You use basically the same ingredients for all of your products. Why are the prices so different from soap bar to soap bar or lotion to lotion?
Pricing is based on the quantity and type of ingredients used in the product.
We pride ourselves in obtaining the highest quality ingredients, at the best prices, to produce a product that we are pleased with – before it is offered to our customers.
What this means is that all of our oils, FOs, EOs, additives and colorants used to produce our products are purchased from reputable suppliers. The costs of the ingredients varies from supplier to supplier and these prices are based on what volumes they can purchase in to pass savings on to their customers (us). Prices are based on quality, purity, and volume purchased. Some fragrances and essential oils are more expensive than others because of their composition and rarity.
Time is another factor in handcrafting products. Some are just more labor intensive than others. For example: A batch of soap containing multiple colors and designs will take longer to make than a batch with no designs.
Fragrance (FO) and Essential Oils (EO)
Essential oils are natural oils extracted from the fruit, stem, leaf, flower and/or root of a plant. They may be extracted by steam distillation, cold pressing, or by using solvents.
Fragrance Oils can be a mixture or combination of mixtures of natural and synthetic materials. Synthetic ingredients are manufactured through chemical process. They are "man-made".
We will use a straight essential oil (such as Tea Tree Oil), or a blend of essential oils (like Lemongrass and Sage) in our products. We may also use fragrance oils or a combination of fragrance oils and essential oils to produce our products.
What kind of soap do you make?
We make cold process (CP) and sometimes hot process (HP) soap. Both processes are handmade and produced through the saponification process.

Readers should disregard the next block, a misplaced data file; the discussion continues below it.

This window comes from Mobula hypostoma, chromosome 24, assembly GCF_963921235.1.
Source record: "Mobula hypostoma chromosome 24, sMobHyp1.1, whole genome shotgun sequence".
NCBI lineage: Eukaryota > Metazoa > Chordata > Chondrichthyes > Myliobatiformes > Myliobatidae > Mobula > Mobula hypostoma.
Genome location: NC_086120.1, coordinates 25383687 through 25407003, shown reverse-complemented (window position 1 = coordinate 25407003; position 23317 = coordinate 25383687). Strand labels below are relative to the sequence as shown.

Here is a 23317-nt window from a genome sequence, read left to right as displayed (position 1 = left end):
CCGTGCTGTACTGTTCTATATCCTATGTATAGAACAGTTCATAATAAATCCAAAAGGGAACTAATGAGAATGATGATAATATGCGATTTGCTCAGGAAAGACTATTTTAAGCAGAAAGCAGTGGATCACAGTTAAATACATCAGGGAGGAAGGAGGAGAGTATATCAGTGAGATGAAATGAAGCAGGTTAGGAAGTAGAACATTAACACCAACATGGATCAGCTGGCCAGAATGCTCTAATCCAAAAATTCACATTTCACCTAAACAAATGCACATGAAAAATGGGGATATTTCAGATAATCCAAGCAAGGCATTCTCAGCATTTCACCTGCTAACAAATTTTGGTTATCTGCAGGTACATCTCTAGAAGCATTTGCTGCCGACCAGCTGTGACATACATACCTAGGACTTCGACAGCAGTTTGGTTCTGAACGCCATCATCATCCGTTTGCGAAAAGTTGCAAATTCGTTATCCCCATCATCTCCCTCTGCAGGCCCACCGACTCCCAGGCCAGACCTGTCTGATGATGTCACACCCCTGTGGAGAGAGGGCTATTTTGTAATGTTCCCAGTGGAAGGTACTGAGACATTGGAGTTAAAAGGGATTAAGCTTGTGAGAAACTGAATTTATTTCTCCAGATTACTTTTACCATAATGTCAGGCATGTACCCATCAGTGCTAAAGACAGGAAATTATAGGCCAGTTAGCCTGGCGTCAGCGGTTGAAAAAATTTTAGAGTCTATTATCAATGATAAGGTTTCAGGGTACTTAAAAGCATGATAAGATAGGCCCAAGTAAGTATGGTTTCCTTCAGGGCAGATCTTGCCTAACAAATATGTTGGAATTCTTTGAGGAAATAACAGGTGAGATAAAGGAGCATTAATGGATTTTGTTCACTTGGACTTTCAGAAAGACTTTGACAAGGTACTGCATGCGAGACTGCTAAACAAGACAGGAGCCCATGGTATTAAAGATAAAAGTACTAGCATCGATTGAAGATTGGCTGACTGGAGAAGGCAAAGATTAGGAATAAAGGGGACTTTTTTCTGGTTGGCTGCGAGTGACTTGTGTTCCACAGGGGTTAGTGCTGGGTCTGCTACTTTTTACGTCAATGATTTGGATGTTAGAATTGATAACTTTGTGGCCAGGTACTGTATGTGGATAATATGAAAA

What is the difference between cold process and hot process soap?
Cold process (CP) soap is made using water, lye, oils, and fragrances or other additives. It is called cold processing because the lye water and oils are mixed or blended together at approximately the same temperature, usually around 100 degrees and are allowed to process through the saponification process naturally. The other ingredients are added when the mixture reaches trace. Trace is about the consistency of a medium thick gravy. All of the ingredients are mixed thoroughly and poured into a mold. The mixture is allowed to naturally proceed through the saponification process to produce soap. As this happens, the soap mixture will harden allowing it to be removed from the mold to be cut into bars, usually within 24 hours. The bars will then be allowed to cure for 4 to 6 weeks before use.
Hot process (HP) soap is soap that is made in the exact same fashion as CP soap but is introduced to heat, either by placing in a crock-pot or on a double boiler. The additional heat speeds up the saponification process. The fragrances and essential oils are added after it has cooked for a while. Then it is placed in a mold and allowed to finish hardening. The appeal for HP soap is that it is ready to use much sooner that a CP soap.
What is Saponification?
Saponification is the name given to the chemical reaction by which an alkali (usually sodium hydroxide - also called caustic soda or lye) reacts with fats and oils to make soap.
Your soap is made with lye. Will it hurt me?
Soap is a result of a chemical reaction between lye, fat and water. In 24hrs, you no longer have lye, fat and water - you have soap.
Isn’t lye hazardous to use?
As with all hazardous items, it can be very dangerous. We take every precaution when working with lye while making soap.
What kind of oils and butters do you use?
We use a combination of butters and oils in our products. Our oils are Coconut, Olive, Castor, Soybean, Sunflower, Safflower, Grapeseed, and Canola. Our butters are Shea, Cocoa, Sal, and Mango.
When we develop a product, each oil, butter, fragrance or essential oil is carefully chosen based on its own qualities and how well it will interact with the other ingredients to produce the desired result in the final product.